It doesn't take half a million dollars and an expert research agency to get good data these days. That's one of the beauties of the Internet. Using online surveys, customer calls, and focus groups can give you all the data you need.
The key is to ask the right questions. Of course, you'll want to gather demographic information - so don't forget to ask those questions. But you'll also want to drive on some question that help you better understand the benefit(s) that your customers are looking to get out of your product or service. Here are some questions that can work well to draw out those benefits:
- What are you trying to accomplish with our product/service?
- What were your goals when you bought X?
- What product(s)/service(s) were you using before us?
- What were the problems you ran into with those previous products/services?
- What was going on in your life/business that made you decide to purchase our product/service?
The goal here is to find the pains that the person was experiencing and the solution to that pain that they were looking for.
Organize Data in Meaningful Ways
The next step is to start organizing the data in meaningful ways. A colleague recently shared one helpful way to do this. It starts with an alteration of the Boston Consulting Group (BCG) Matrix. On the X axis, measure a customers cash inflow - or how much money a particular customer brings into the business. On the Y axis, measure the customer's cash outflow - or how much that customer costs you (acquisition cost, service costs, etc). Not all customers are created equal - some make you money, and some bleeding you dry. The BCG calls the customers that bring in lots of money and don't cost you much "cash cows". Those that cost you a ton to bring on and service, and don't bring much revenue into the business are called "dogs". The goal is get lots of "cash cow" customers and deter the "dogs".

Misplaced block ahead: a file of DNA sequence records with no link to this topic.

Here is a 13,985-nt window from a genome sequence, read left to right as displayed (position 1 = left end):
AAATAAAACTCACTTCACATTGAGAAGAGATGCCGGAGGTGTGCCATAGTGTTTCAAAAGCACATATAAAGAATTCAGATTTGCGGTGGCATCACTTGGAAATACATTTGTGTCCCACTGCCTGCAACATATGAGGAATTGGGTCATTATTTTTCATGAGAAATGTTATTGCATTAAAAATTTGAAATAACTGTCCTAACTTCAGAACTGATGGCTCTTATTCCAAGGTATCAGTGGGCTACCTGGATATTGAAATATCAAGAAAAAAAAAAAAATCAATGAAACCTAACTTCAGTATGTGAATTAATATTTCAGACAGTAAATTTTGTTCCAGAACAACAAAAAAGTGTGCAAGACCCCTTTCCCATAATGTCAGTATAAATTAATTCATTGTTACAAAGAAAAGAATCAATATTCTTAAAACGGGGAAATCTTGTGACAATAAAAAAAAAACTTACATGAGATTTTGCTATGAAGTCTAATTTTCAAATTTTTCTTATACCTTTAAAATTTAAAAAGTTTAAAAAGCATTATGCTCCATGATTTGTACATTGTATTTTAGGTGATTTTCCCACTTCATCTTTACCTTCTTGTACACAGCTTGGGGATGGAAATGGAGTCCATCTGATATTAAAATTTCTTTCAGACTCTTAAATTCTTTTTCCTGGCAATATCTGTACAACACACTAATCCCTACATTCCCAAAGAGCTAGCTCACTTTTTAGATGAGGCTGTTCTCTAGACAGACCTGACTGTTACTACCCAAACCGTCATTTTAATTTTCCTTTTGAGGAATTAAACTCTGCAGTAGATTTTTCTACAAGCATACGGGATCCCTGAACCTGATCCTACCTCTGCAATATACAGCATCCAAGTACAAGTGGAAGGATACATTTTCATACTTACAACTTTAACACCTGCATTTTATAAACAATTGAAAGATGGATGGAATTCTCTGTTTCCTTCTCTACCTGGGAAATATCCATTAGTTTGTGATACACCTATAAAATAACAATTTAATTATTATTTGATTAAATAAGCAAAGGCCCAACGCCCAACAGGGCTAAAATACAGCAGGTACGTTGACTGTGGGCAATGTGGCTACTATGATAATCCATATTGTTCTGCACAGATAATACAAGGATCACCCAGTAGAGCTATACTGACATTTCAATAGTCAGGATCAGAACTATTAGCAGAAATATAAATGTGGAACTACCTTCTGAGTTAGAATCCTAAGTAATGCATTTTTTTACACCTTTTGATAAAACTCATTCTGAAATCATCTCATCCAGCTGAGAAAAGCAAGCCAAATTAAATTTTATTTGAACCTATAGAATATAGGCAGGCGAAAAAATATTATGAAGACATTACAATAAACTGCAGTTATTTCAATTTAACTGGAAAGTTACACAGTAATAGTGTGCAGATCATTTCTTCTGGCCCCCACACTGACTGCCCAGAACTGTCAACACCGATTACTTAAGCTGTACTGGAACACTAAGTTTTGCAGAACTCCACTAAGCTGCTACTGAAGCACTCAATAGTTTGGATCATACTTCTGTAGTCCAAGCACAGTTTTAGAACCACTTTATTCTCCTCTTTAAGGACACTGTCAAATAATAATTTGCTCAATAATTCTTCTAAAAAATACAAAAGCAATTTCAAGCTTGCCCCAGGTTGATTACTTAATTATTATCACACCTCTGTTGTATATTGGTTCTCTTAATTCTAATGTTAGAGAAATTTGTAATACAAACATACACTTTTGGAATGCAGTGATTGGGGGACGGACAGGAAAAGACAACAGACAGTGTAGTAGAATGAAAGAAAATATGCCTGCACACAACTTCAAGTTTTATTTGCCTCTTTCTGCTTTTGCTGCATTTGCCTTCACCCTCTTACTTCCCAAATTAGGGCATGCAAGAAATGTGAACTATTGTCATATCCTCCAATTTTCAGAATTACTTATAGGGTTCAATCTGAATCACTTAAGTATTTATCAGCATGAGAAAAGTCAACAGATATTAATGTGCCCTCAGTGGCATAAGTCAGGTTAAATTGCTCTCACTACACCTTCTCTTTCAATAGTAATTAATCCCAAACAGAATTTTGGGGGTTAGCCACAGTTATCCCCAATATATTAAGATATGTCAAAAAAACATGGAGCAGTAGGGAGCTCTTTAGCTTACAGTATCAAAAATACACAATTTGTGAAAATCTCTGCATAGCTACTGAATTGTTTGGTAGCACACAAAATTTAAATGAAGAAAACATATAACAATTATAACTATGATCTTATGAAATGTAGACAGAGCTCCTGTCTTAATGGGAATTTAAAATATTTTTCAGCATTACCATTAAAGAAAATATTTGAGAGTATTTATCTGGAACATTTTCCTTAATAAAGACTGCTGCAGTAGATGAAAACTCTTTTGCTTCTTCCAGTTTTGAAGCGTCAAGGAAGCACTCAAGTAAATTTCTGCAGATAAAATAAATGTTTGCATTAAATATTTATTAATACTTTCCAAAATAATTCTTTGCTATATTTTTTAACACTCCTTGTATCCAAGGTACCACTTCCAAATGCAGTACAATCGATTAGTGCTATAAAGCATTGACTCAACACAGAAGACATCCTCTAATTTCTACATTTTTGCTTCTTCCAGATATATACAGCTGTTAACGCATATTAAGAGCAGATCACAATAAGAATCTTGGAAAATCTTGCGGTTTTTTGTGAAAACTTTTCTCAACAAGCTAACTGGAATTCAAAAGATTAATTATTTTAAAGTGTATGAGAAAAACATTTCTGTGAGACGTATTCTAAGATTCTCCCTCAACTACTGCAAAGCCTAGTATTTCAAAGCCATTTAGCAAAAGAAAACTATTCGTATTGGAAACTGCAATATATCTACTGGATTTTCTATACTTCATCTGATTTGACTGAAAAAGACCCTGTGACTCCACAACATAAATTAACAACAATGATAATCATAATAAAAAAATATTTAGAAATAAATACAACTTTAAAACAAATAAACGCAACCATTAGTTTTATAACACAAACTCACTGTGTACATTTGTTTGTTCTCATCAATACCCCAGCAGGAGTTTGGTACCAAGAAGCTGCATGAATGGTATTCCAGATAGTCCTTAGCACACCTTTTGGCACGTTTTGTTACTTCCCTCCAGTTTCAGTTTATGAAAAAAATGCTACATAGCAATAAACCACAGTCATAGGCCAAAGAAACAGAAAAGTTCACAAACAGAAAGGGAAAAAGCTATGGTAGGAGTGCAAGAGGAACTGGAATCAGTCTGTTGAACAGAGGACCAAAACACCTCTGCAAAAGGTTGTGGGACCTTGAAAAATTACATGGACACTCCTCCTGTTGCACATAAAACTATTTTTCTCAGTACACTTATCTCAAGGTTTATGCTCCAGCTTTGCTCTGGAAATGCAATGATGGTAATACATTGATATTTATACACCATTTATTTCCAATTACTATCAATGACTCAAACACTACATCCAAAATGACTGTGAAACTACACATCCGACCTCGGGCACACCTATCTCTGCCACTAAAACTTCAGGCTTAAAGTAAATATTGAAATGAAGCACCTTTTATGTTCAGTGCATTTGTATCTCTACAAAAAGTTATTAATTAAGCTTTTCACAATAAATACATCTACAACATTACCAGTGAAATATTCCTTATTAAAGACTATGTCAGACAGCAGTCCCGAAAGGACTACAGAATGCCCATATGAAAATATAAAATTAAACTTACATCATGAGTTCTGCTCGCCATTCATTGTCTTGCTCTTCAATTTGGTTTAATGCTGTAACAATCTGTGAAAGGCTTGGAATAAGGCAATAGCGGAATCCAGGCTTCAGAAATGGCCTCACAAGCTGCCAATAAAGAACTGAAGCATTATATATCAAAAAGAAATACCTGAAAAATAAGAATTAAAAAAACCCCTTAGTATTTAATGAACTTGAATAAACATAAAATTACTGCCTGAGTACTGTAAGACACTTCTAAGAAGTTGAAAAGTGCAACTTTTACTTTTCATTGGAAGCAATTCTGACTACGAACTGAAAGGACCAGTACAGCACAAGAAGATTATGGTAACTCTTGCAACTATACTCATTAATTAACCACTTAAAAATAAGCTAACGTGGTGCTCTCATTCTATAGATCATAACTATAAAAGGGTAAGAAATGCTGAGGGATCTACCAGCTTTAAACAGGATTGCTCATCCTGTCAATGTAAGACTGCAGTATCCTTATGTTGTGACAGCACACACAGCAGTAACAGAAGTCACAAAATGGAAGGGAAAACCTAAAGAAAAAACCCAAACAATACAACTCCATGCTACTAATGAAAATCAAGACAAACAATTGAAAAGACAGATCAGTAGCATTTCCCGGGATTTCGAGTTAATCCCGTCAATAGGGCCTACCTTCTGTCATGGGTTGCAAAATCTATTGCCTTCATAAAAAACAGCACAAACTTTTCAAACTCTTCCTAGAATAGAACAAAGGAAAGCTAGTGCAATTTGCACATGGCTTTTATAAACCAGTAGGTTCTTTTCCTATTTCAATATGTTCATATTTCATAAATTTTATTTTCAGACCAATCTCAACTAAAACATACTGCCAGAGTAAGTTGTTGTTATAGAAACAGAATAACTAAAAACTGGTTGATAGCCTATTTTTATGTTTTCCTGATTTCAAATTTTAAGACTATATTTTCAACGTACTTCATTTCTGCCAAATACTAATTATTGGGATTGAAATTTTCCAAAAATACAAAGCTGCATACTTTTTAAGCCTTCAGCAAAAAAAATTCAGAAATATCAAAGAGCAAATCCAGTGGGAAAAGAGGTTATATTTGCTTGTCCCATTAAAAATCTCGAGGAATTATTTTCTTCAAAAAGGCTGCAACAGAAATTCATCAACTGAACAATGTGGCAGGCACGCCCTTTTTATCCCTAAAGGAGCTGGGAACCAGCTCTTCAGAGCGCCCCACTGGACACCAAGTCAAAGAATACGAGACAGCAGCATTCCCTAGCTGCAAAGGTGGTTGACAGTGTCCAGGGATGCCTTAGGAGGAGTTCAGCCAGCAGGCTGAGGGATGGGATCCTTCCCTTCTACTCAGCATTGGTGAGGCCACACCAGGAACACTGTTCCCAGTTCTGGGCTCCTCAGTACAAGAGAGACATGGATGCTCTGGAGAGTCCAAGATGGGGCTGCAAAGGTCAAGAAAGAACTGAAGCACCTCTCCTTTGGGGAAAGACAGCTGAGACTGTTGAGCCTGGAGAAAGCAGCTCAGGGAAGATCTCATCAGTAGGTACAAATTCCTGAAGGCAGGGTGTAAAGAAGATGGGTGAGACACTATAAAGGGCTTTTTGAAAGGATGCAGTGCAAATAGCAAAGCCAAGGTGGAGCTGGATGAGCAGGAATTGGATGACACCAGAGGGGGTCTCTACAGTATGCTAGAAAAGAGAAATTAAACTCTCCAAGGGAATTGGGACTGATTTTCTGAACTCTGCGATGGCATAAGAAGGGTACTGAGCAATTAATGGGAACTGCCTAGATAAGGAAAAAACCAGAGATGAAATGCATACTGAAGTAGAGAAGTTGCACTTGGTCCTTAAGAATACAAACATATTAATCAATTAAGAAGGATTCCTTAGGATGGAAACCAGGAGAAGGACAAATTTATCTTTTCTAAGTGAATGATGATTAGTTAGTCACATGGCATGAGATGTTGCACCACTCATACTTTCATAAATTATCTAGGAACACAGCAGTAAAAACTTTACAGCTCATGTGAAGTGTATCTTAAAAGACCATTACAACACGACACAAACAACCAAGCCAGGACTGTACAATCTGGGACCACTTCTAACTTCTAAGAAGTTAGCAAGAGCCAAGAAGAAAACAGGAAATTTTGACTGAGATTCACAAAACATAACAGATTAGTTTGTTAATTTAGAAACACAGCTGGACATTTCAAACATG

When you survey your customers & prospect as well as gather data from interviews and focus groups, start plotting them on this grid. You'll start getting a good sense for the qualities that good customers have and the undesirable qualities of bad customers.
Draw Important Inferences
Next is to start to identify what makes a bad customer. In many cases you'll discover proxies that can substitute for the actual qualities. For example, many customers can identify a bad custom right away because they haggle you on the price. Annual household income or annual revenues might be the best indicator of whether or not the person is going to haggle on price because if they're income/revenue is higher they may not struggle as much to pay. But, asking "How much do you make?" is usually not the best way to move the sales process along. So, you may need to find a proxy for annual income/revenue. These proxies should become clear as you plot your customers and their qualities on the BCG Matrix. For B2B companies, years in business and number of employees might be good proxies for business acumen or even annual revenue. For B2C companies, you might use zip codes of wealthier neighborhoods as proxies for annual income. You get the point. Find measurable, objective factors that you can use to determine whether someone is a good fit or not.
The next step is to take the two most important factors and plot them on a two-by-two matrix similar to the MCG Matrix.